- Mitt Romney is doing well with independents.
But why is this significant considering I projected Obama to win the election? http://loudmouthelephant.blogspot.com/2012/11/cnns-joke-of-poll-and-my-election.html
I'll answer that by looking back to 2008 exit polling data: http://www.cnn.com/ELECTION/2008/results/polls/#USP00p1
In 2008, Obama won independents 52 - 44. Party line votes were nearly split (Obama won 89/9 D/R - McCain won 90/10 R/D), but as shown, independents, or 29% of the vote in 2008, went for Obama.
How does this play out in 2012? I wanted to look at it in 2 ways:
1. What if the voting demographic for 2008 still existed in 2012? What if voters still went to the polls as 39% democrat, 32% republican, and 29% independent? This is unlikely as most pundits believe the +7 democrat advantage has slipped, but I wanted to look at this anyway. How would the election turn out under this sample with Romney getting so many independents?
2. What if the voting demographic changed to a different spread? I am going to use Gallup's voter demographic breakdown that predicts a 35/36/29 D/R/I spread as well as one less favorable to republicans (but not as bad as 2008).
For this analysis, I'm going to be testing a mix of polls:
1. Today's IDB/TIPP Poll: http://news.investors.com/special-report/508415-ibdtipp-poll.aspx (Romney +6 I)
2. Yesterday's Monmouth University Poll: http://cms.monmouth.edu/assets/0/84/159/2147483694/c8af3c69-d7c7-4f41-9749-99d4fa948484.pdf (Romney +16 I)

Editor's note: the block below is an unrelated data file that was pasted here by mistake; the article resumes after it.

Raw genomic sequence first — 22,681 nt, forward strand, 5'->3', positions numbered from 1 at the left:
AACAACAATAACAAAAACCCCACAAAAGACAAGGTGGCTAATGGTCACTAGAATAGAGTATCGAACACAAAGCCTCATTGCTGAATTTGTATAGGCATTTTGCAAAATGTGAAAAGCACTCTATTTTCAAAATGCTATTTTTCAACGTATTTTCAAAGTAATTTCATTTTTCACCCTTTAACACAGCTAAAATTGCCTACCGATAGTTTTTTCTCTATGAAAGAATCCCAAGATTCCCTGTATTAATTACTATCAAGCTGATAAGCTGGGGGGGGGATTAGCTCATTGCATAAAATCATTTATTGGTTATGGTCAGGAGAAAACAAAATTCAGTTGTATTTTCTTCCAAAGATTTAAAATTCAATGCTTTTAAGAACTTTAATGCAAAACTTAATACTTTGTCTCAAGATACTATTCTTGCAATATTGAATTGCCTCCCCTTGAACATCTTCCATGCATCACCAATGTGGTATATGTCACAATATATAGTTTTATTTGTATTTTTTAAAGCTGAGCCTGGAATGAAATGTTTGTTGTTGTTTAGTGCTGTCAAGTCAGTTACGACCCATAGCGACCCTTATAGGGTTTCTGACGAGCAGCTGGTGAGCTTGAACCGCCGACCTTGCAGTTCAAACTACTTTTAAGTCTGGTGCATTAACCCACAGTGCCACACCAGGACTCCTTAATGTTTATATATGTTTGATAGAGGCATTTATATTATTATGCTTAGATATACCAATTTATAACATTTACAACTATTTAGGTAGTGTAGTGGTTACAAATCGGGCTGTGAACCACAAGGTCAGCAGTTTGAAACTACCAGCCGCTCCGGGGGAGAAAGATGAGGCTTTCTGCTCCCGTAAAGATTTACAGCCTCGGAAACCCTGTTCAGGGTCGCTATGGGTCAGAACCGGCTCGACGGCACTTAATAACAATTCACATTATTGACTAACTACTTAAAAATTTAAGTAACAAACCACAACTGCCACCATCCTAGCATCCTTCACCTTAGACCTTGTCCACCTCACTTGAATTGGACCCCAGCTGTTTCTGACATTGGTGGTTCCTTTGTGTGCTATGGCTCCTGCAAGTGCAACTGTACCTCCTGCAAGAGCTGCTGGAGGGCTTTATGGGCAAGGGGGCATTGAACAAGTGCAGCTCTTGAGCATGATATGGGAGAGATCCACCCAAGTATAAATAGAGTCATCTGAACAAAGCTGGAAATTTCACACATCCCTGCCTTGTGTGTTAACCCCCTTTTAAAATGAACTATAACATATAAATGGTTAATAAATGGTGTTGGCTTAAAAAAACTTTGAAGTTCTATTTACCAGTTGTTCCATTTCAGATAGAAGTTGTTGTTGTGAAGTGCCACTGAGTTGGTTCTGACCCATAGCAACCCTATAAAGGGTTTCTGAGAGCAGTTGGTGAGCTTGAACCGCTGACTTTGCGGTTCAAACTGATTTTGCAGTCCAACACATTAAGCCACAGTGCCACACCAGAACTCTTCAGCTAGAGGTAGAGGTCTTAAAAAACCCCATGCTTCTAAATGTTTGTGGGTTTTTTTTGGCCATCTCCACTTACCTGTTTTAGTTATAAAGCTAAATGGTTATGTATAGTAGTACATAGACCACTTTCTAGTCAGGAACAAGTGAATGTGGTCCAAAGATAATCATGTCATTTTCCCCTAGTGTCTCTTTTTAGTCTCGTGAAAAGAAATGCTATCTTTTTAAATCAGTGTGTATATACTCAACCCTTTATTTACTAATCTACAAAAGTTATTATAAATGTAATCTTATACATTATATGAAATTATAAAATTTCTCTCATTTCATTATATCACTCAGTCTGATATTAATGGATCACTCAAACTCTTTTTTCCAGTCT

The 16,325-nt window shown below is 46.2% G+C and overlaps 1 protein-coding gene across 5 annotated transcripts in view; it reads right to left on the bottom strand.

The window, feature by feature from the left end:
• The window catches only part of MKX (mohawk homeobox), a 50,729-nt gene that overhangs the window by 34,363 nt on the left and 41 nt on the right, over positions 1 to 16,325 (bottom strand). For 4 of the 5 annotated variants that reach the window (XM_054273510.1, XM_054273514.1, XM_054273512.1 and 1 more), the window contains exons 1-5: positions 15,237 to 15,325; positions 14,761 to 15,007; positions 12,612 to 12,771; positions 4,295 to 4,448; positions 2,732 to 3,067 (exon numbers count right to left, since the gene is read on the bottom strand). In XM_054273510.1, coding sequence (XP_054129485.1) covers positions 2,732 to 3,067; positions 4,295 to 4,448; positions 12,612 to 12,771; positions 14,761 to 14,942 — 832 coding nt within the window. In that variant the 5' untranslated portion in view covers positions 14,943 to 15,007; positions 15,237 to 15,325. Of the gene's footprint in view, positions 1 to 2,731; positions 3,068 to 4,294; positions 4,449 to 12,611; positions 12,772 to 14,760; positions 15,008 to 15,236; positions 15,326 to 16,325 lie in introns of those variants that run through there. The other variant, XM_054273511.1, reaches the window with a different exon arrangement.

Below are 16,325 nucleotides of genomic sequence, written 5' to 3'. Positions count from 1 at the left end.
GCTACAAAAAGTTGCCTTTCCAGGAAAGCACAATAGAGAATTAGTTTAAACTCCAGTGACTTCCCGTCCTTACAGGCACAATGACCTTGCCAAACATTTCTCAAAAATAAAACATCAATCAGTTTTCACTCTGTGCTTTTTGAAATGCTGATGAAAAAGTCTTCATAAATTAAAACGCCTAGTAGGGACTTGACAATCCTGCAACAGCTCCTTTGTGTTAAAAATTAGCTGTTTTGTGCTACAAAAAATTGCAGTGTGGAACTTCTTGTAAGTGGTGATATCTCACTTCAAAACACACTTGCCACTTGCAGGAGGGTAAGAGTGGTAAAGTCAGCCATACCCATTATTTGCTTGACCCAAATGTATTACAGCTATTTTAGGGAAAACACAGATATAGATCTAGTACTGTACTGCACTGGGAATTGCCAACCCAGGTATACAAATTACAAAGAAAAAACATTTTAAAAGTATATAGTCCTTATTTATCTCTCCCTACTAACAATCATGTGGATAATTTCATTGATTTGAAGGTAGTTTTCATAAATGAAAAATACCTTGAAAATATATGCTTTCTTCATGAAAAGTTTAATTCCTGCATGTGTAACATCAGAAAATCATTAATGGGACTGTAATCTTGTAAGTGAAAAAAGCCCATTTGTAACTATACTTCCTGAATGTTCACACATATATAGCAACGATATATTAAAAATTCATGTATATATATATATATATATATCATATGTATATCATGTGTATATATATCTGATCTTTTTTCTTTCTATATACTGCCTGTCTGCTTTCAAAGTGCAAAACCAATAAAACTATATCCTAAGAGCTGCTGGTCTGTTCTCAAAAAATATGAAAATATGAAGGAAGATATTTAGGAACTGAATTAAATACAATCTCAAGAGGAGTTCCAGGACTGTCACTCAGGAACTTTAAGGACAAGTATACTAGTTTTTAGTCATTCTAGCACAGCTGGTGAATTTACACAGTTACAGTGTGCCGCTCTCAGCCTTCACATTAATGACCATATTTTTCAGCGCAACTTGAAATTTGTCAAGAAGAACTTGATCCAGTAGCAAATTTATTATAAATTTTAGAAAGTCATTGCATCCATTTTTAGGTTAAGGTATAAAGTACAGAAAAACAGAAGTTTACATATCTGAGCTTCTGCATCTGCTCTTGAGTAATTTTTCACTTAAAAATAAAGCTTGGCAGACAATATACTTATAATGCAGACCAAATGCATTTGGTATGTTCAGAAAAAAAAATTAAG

3. Pew Research's Poll from Sunday: http://www.people-press.org/files/legacy-pdf/11-4-12%20Election%20Weekend%20Release.pdf (Romney +3 I)
4. CNN's Recent General Election Poll: http://i2.cdn.turner.com/cnn/2012/images/11/04/top16.pdf (Romney +22 I)
5. A simple, though not terribly sound mathematical average of the numbers from these 4 polls.
All these show Mitt Romney is winning independents by one measure or another. On average, he is capturing the independent vote by 11.7 points.
Click Image For Expanded View
As we can see, when applying Romney's lead with independents across various turnout scenarios, we are getting different results. The most glaring is Gallup's prediction. If turnout is what Gallup says it will be, Romney will win the popular vote quite handily. Here are the results summarized:
1. As stated, with Gallup's voter turnout prediction, Romney wins across all scenarios.
2. Using 2008's demographic, if it were true here in 2012, Romney loses all scenarios.
3. In IDB/TIPP's and Pew's polls, Romney's lead with independents, +6 and +3, respectively, is not enough for him to win the popular vote in a +3.5 D turnout model.
4. For CNN's and Monmouth's polls, Romney's lead with independents, +22 and +16, respectively, would be strong enough to win in a +3.5 D turnout model.
5. Using the average of all these polls, which, again, isn't terribly mathematically sound, puts Romney up in total by +0.7 points in a +3.5 D turnout model.
So what does this mean? Well, in my opinion, it means two things. First, it all depends on turnout. I don't know what the turnout will be, but I doubt a +7 D wave like the one that existed 2008 still exists. Secondly, it does show that Romney is strong with independents, but will it be enough to combat a wave of +3.5 democrat voters if it happens? Who knows? If Gallup is right, Romney will win. Gallup did, however, predict Obama would win in 2008 by 11 though Obama only won by 7.3.
The point: get out and vote :)